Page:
The union instructed its 160,000 members in September not to accept any work for BBH, which had been signed to SAG-AFTRA’s commercials contracts since 1999. The strike came two weeks after BBH publicly announced that it had withdrawn from the contract, asserting that the agreement was outdated and accusing the union of being inflexible.
The union held dozens of rallies against BHH, including one in January that drew nearly 1,000 supporters next to the La Brea Tar Pits in Los Angeles.
BBH is owned by Publicis Groupe, a multinational communications and marketing company that owns several ad agencies including SAG-AFTRA signatories Saatchi & Saatchi and Leo Burnett. The agency has produced commercials for Audi, Absolut, Ikea, Samsung, and Virgin Media.
SAG-AFTRA said Saturday that the end of the strike stemmed from a recent favorable ruling from an administrative law judge in response to its filing of an unfair labor practice charge with the National Labor Relations Board.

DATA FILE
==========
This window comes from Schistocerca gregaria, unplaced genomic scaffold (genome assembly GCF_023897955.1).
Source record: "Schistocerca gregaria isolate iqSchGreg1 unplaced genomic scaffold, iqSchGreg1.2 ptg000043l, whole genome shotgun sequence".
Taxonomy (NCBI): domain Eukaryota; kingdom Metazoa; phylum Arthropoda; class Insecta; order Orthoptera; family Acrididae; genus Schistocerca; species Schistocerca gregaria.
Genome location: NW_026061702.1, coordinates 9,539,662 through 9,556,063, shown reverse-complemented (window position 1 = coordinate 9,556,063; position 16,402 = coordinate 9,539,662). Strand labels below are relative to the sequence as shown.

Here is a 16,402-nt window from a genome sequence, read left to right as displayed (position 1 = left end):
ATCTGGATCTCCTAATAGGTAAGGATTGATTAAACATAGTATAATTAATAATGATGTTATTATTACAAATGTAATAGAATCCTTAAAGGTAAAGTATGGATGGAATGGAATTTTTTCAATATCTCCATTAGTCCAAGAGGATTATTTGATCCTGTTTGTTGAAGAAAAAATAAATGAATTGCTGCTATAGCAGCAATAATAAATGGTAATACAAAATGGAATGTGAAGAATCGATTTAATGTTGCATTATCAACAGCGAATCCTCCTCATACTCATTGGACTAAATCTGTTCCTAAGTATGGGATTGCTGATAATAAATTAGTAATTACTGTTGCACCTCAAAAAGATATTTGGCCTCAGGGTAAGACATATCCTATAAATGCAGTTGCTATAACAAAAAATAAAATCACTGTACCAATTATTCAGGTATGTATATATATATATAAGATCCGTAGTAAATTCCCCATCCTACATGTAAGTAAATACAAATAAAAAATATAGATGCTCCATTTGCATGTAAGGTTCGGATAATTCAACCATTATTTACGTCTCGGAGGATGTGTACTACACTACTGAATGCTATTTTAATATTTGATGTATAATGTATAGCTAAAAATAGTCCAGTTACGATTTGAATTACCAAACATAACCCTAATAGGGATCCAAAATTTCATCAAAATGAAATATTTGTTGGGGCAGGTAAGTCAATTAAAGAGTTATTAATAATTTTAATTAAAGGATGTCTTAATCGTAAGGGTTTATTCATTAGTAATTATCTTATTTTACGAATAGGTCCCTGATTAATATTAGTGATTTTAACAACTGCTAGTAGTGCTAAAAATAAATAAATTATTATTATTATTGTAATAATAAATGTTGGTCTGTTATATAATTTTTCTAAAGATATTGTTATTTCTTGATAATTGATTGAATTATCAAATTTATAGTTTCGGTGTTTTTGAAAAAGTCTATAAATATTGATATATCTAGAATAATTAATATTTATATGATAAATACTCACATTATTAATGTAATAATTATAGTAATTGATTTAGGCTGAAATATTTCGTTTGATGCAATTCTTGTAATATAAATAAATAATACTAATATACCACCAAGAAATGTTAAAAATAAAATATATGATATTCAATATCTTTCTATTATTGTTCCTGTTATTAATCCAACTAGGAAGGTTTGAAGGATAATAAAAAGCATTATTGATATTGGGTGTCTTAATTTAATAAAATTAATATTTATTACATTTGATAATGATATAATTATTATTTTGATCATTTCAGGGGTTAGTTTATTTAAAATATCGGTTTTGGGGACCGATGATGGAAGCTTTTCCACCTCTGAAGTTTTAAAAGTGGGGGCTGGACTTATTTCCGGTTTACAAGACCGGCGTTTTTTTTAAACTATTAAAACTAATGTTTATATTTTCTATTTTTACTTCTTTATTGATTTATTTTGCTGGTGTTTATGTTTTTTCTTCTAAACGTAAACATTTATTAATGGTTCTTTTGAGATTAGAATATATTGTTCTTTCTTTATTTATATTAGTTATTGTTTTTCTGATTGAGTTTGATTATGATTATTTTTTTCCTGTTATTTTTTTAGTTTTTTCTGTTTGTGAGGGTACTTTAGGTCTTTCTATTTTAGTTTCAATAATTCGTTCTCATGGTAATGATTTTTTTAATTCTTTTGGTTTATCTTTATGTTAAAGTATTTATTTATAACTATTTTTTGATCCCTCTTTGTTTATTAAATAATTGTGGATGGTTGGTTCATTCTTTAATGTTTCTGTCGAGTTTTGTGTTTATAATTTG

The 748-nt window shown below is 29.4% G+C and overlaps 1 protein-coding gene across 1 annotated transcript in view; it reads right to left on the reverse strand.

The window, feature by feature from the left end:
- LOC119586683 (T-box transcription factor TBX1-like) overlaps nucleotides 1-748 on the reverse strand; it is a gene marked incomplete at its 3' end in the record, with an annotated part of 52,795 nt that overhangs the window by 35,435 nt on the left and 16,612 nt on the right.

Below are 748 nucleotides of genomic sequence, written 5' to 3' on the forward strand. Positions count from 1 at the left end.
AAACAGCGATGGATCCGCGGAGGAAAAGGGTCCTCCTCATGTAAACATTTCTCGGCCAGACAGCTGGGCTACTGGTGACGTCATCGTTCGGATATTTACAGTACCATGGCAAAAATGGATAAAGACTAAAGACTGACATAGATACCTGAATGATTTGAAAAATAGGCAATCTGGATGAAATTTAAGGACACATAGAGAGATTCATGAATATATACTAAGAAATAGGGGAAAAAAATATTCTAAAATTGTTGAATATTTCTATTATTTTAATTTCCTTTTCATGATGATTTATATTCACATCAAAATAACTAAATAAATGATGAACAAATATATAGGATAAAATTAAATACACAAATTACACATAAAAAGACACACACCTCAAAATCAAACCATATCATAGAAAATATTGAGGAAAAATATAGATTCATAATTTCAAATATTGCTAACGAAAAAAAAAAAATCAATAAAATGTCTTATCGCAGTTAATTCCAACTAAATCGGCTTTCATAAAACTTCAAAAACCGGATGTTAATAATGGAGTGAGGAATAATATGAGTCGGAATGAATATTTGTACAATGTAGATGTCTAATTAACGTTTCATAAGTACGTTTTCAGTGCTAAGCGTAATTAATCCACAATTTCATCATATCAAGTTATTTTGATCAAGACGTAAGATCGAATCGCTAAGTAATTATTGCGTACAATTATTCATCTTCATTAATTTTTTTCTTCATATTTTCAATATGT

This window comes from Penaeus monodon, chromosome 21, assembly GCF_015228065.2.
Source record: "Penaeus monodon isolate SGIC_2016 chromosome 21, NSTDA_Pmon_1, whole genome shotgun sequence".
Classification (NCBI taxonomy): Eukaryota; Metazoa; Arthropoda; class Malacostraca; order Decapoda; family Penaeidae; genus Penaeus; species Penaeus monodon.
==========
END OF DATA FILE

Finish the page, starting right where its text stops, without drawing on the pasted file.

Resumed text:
SAG-AFTRA President Gabrielle Carteris said, “We’re pleased that BBH has returned to their longtime status as a SAG-AFTRA signatory. Since the inception of our relationship nearly 20 years ago, we have partnered effectively to provide the best talent in the world to BBH clients while ensuring fair compensation and safe working conditions for SAG-AFTRA members. It has been and will continue to be an extraordinarily productive relationship delivering value to the entire industry. Now, with our new 2019 Commercials Contracts we are thrilled that BBH can take full advantage of the transformative compensation models in this groundbreaking agreement to better compete in the constantly evolving advertising industry.”
Brett Edgar, managing director of BBH NY, said, “Our goal from the start was to produce high-level, cutting-edge creative work for our clients on a level playing field in a fast-evolving industry. We lost the battle, will respect the ruling and move on. We thank our clients for their unrelenting support throughout this process.”